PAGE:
Documents in the Central Intelligence Agency’s declassified archive show that the Department of Justice had a list of 11 questions that they wanted answered before the Federal Bureau of Investigation would investigate an unauthorized disclosure. The questions not only highlight some of what the DOJ considered the crucial facts, they help show why so many federal leak cases are never prosecuted.
Ahead of Watergate, J. Edgar Hoover gave Richard Nixon’s campaign political intelligence warning of an emerging Democratic conspiracy
A month and a half before the White House Plumbers unit was established, Federal Bureau of Investigation Director J. Edgar Hoover contributed the paranoia that would lead to the Watergate affair when he passed political intelligence to a senior member of the Richard Nixon White House and Nixon reelection campaign. According to Hoover’s intelligence, a conspiracy was emerging between several key Democrats, the media, and a former senior FBI official. Hoover’s source for this deep state conspiracy? A rumor from a friend, two of Hoover’s critics speaking to each other, and a misrepresentation of the facts.
A formerly SECRET memo uncovered in the Central Intelligence Agency’s declassified archives shows that a month after the New York Times began publishing what would become known as “The Pentagon Papers,” the Agency set about assessing the damages. Despite the Agency’s admission that much of the information in Daniel Ellsberg’s leaks was decades old, even in the early ’70s, the report remains almost entirely redacted.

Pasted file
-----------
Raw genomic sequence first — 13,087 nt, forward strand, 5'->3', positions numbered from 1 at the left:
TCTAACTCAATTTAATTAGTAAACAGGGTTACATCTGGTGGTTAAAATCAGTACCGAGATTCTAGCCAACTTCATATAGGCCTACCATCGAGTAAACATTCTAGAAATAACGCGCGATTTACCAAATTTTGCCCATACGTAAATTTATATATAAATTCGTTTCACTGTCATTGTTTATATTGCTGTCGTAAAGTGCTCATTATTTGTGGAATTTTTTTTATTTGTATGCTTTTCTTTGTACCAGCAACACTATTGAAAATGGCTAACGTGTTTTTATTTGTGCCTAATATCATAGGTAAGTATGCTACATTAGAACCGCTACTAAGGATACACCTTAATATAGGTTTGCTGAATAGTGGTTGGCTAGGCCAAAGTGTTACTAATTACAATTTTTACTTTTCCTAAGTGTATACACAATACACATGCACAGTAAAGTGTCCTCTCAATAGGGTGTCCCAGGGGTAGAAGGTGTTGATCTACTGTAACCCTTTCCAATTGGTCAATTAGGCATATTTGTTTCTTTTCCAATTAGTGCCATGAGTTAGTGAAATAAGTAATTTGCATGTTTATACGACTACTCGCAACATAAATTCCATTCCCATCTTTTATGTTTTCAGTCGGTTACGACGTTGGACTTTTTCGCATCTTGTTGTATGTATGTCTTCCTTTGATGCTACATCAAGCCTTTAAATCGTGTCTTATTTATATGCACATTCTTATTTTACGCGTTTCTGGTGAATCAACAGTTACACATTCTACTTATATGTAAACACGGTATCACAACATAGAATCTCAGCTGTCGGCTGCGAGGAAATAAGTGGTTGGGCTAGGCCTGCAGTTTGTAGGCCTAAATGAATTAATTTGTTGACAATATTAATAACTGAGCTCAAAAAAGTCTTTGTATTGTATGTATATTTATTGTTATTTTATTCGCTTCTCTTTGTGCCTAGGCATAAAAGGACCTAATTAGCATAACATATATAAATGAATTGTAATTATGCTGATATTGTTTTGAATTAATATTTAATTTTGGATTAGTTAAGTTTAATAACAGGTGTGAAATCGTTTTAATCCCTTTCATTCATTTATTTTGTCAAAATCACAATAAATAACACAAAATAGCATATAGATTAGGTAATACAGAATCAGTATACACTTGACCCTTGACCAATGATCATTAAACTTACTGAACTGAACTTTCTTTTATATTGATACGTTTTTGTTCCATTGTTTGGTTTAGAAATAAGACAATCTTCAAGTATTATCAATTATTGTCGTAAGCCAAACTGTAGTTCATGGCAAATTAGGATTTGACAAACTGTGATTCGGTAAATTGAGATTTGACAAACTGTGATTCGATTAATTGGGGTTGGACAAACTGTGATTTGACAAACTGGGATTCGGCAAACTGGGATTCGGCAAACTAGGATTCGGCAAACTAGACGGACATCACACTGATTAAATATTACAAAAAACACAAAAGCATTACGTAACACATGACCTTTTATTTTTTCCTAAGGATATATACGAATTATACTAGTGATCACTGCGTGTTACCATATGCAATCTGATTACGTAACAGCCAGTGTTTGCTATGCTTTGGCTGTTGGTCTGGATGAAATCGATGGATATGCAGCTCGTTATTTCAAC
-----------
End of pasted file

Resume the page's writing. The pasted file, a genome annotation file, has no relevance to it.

A series of declassified Central Intelligence Agency memos describe part of the Agency’s investigation into Jack Anderson (of whom the CIA was never a fan), and his sources and methods (which included unethical practices such as homophobic surveillance, blackmail and lying about his sources) - specifically his apparent use of hundreds of stolen Agency documents. The memos even call for a Congressional investigation into Anderson and whether or not he was part of “a deliberate disinformation campaign.”
Declassified documents in the Central Intelligence Agency’s archives show that while the CIA was looking to include the Freedom Of Information Act in its war on leaks, the National Security Agency was seriously considering using the Espionage Act to target Puzzle Palace author James Bamford for using FOIA.